@b2b2

    In 1911, Grigory Levenfish was just a young 22 years old master, and it was his first ever international tournament. So, Nimzowitsch used his method against a future very strong grandmaster.

    The source of the game is Nimzo's Chess Praxis, by the way.

  • 12 months ago

    b2b2

    Recommend that you check the source for the Nimzowitsch vs Levenfish game.  Black missed a free pawn on move 7 with Nxe5.  Then on moves 21-23 black blunders 2 pawns for no compensation. 

    GM Grigory Levenfish could not have played the black pieces.  He was one of the strongest GMs of his era, twice Soviet Champion, and drew a match with Mikhail Botvinnik.

  • 12 months ago

    cimzowitsch

    great article..

  • 12 months ago

    Spektrowski

    @miriskra

    Tigran Petrosian even wrote a foreword for the second USSR edition of Chess Praxis.

  • 12 months ago

    miriskra

    Tigran Petrosian's favorite book was My System. He was one of the first world champion who follows Nimzowitsch's ideas especially blockade. Tarrasch was exact opposite to Nimzo's ideas. Still today we don't know who is right. Probably there is no correct or wrong answer about controlling the centre with either pawns or pieces. But one thing we are sure, Nimzowitsch was almost totally correct about positional play and prophylaxis. It doesn't mean he was weak on tactics. He was a perfect tactician. He just wanted to show his system with great energy. Karpov was also another follower of Nimzo, but not religiously as Tigran, but he studied My System carefully and use his ideas combined with Tarrasch's. Chess is a complicated game. In Nimzowitsch's time there were many dogmatic players, Aron broke this dogmatism. This is the most imporant point I guess.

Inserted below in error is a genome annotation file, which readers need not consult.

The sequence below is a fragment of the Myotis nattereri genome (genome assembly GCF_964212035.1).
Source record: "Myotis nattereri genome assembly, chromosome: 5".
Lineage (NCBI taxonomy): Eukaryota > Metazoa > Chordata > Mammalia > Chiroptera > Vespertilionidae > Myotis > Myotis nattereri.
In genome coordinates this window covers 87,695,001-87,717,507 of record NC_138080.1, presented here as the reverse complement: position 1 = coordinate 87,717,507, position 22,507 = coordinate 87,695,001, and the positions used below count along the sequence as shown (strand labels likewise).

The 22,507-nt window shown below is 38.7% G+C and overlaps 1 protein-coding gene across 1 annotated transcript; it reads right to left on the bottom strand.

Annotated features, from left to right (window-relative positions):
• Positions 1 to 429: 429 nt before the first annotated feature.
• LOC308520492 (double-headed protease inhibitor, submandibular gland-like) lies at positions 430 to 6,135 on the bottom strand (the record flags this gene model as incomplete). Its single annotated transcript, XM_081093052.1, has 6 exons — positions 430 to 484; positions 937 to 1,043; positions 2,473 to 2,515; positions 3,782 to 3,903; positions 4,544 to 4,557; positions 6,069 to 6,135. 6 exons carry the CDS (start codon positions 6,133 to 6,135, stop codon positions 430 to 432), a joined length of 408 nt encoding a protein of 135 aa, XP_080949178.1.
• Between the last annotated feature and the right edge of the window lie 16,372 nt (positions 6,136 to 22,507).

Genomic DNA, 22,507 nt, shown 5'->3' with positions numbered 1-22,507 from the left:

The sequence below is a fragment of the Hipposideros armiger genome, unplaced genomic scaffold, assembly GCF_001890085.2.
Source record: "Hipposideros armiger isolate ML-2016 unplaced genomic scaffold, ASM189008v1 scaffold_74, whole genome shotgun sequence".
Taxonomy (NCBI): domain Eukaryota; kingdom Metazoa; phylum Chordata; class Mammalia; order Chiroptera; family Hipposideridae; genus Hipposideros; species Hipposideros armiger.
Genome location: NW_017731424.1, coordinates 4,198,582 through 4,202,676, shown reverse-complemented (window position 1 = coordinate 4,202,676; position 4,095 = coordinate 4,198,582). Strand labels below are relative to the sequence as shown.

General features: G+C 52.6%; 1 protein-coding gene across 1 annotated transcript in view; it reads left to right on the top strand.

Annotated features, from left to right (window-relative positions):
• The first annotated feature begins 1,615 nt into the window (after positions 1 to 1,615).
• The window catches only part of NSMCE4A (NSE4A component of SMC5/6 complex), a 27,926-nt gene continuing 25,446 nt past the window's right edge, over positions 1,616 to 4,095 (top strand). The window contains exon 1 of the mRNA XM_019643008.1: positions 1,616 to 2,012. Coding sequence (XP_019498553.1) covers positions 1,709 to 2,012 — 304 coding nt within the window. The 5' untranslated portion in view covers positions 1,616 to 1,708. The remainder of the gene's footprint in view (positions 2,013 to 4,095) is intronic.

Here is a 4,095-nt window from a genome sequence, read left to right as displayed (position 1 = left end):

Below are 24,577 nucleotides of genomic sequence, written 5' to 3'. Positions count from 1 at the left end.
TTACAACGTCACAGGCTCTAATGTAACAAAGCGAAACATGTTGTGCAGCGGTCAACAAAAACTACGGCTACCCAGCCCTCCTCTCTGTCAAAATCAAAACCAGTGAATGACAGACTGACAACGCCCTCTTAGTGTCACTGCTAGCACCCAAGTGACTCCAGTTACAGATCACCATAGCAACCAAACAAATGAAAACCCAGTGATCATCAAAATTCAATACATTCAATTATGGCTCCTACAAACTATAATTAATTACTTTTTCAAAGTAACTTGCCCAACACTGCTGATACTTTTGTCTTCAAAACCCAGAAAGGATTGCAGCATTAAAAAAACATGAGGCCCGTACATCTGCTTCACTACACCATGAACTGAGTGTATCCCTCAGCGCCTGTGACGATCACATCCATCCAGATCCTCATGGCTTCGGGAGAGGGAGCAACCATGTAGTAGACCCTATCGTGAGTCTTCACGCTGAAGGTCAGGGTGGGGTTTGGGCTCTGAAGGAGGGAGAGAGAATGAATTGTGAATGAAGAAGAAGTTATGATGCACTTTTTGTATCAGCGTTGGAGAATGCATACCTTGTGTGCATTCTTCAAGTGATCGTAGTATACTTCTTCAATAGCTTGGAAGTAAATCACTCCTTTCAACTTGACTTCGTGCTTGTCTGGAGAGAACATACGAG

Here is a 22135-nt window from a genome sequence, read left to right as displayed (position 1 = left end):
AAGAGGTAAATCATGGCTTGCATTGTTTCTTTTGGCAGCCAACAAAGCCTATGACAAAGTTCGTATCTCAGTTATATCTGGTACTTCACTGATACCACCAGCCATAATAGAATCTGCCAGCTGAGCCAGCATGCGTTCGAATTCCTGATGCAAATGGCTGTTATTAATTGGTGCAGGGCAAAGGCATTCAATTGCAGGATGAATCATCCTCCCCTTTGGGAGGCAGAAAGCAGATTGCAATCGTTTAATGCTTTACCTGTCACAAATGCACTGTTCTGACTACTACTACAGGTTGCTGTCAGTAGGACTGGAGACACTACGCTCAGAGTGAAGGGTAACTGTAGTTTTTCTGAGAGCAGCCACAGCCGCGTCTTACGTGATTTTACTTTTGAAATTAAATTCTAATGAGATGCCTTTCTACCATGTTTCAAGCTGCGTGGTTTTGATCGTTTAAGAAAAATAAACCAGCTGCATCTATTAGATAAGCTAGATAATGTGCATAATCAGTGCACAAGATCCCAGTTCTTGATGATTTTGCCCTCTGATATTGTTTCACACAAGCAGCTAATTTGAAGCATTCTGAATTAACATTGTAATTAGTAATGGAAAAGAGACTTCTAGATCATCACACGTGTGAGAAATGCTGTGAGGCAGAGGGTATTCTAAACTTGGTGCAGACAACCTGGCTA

• 12 months ago

    Nandeyo13

    Cool article! :)

  • 12 months ago

    mark422

    Nimzovich became a favorite of mine recently. I have his book in pdf format (My System) and am trying to get through it. I felt he played along my thinking and figured, "I have another GM who plays like I think (I'm no grandmaster by far...) since he plays for tempo. 

  • 12 months ago

    TerryMills

    Each year I study one book on chess completely; this year it is "My system". So for me, this is a timely article. I have noticed the impact of this book on my games, especially "over the board" games, where I find myself trying to control the centre with pieces. Coincidentally, I found a couple of situations in five minutes games on chess.com where a situation described in "My system" arose - but this is a conicidence rather than anything significant. Thank you for the article.